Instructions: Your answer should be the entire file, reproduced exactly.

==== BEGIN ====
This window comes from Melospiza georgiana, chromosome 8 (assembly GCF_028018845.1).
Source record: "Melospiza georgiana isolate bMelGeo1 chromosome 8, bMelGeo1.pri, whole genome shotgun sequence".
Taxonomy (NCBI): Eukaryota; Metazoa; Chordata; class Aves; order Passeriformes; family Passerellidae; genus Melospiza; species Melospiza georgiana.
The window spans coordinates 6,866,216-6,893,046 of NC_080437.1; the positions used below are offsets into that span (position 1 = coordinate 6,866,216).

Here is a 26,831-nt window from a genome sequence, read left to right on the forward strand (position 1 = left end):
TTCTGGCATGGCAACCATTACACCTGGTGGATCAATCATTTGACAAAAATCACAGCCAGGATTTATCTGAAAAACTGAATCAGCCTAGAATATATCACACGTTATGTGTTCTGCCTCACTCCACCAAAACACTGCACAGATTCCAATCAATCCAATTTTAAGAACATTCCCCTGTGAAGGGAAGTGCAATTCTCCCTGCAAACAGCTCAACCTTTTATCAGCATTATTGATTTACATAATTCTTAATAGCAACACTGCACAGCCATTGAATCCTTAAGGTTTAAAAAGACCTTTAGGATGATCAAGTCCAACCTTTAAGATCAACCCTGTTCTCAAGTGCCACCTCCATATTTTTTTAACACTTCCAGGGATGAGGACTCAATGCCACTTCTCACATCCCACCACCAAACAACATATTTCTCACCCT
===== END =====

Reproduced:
This window comes from Melospiza georgiana, chromosome 8 (assembly GCF_028018845.1).
Source record: "Melospiza georgiana isolate bMelGeo1 chromosome 8, bMelGeo1.pri, whole genome shotgun sequence".
Taxonomy (NCBI): Eukaryota; Metazoa; Chordata; class Aves; order Passeriformes; family Passerellidae; genus Melospiza; species Melospiza georgiana.
The window spans coordinates 6,866,216-6,893,046 of NC_080437.1; the positions used below are offsets into that span (position 1 = coordinate 6,866,216).

Here is a 26,831-nt window from a genome sequence, read left to right on the forward strand (position 1 = left end):
TTCTGGCATGGCAACCATTACACCTGGTGGATCAATCATTTGACAAAAATCACAGCCAGGATTTATCTGAAAAACTGAATCAGCCTAGAATATATCACACGTTATGTGTTCTGCCTCACTCCACCAAAACACTGCACAGATTCCAATCAATCCAATTTTAAGAACATTCCCCTGTGAAGGGAAGTGCAATTCTCCCTGCAAACAGCTCAACCTTTTATCAGCATTATTGATTTACATAATTCTTAATAGCAACACTGCACAGCCATTGAATCCTTAAGGTTTAAAAAGACCTTTAGGATGATCAAGTCCAACCTTTAAGATCAACCCTGTTCTCAAGTGCCACCTCCATATTTTTTTAACACTTCCAGGGATGAGGACTCAATGCCACTTCTCACATCCCACCACCAAACAACATATTTCTCACCCT